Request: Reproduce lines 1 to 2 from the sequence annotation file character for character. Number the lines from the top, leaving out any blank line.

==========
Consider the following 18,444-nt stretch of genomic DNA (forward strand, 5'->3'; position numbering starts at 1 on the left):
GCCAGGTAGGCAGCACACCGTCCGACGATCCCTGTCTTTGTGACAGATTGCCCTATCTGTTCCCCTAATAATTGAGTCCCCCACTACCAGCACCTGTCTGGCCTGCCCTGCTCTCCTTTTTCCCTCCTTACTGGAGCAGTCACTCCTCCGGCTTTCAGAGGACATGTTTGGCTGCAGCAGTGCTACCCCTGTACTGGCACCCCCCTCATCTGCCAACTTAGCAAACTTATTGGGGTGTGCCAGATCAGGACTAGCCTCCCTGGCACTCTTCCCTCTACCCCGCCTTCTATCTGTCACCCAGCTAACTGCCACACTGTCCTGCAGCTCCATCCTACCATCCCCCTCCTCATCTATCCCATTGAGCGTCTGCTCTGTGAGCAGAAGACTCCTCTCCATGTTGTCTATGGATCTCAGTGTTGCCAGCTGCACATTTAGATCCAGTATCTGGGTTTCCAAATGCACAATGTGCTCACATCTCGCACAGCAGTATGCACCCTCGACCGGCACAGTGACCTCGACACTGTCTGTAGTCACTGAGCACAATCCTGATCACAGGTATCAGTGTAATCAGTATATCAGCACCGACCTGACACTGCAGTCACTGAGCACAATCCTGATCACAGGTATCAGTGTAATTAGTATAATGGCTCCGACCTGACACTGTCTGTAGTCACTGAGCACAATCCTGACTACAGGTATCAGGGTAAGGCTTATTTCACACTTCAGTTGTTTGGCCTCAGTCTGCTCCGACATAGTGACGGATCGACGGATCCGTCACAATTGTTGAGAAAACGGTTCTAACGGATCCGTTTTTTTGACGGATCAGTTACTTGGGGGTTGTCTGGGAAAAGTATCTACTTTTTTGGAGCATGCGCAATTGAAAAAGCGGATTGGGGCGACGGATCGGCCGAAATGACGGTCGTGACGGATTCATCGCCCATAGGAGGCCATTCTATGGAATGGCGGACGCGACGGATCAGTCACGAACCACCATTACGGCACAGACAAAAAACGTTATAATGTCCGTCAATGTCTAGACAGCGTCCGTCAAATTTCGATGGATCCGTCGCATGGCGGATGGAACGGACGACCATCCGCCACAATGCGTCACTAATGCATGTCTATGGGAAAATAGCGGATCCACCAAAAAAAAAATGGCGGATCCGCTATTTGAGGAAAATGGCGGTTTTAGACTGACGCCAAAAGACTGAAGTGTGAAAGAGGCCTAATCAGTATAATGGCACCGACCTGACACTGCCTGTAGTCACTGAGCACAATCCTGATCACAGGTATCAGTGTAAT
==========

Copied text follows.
Consider the following 18,444-nt stretch of genomic DNA (forward strand, 5'->3'; position numbering starts at 1 on the left):
GCCAGGTAGGCAGCACACCGTCCGACGATCCCTGTCTTTGTGACAGATTGCCCTATCTGTTCCCCTAATAATTGAGTCCCCCACTACCAGCACCTGTCTGGCCTGCCCTGCTCTCCTTTTTCCCTCCTTACTGGAGCAGTCACTCCTCCGGCTTTCAGAGGACATGTTTGGCTGCAGCAGTGCTACCCCTGTACTGGCACCCCCCTCATCTGCCAACTTAGCAAACTTATTGGGGTGTGCCAGATCAGGACTAGCCTCCCTGGCACTCTTCCCTCTACCCCGCCTTCTATCTGTCACCCAGCTAACTGCCACACTGTCCTGCAGCTCCATCCTACCATCCCCCTCCTCATCTATCCCATTGAGCGTCTGCTCTGTGAGCAGAAGACTCCTCTCCATGTTGTCTATGGATCTCAGTGTTGCCAGCTGCACATTTAGATCCAGTATCTGGGTTTCCAAATGCACAATGTGCTCACATCTCGCACAGCAGTATGCACCCTCGACCGGCACAGTGACCTCGACACTGTCTGTAGTCACTGAGCACAATCCTGATCACAGGTATCAGTGTAATCAGTATATCAGCACCGACCTGACACTGCAGTCACTGAGCACAATCCTGATCACAGGTATCAGTGTAATTAGTATAATGGCTCCGACCTGACACTGTCTGTAGTCACTGAGCACAATCCTGACTACAGGTATCAGGGTAAGGCTTATTTCACACTTCAGTTGTTTGGCCTCAGTCTGCTCCGACATAGTGACGGATCGACGGATCCGTCACAATTGTTGAGAAAACGGTTCTAACGGATCCGTTTTTTTGACGGATCAGTTACTTGGGGGTTGTCTGGGAAAAGTATCTACTTTTTTGGAGCATGCGCAATTGAAAAAGCGGATTGGGGCGACGGATCGGCCGAAATGACGGTCGTGACGGATTCATCGCCCATAGGAGGCCATTCTATGGAATGGCGGACGCGACGGATCAGTCACGAACCACCATTACGGCACAGACAAAAAACGTTATAATGTCCGTCAATGTCTAGACAGCGTCCGTCAAATTTCGATGGATCCGTCGCATGGCGGATGGAACGGACGACCATCCGCCACAATGCGTCACTAATGCATGTCTATGGGAAAATAGCGGATCCACCAAAAAAAAAATGGCGGATCCGCTATTTGAGGAAAATGGCGGTTTTAGACTGACGCCAAAAGACTGAAGTGTGAAAGAGGCCTAATCAGTATAATGGCACCGACCTGACACTGCCTGTAGTCACTGAGCACAATCCTGATCACAGGTATCAGTGTAAT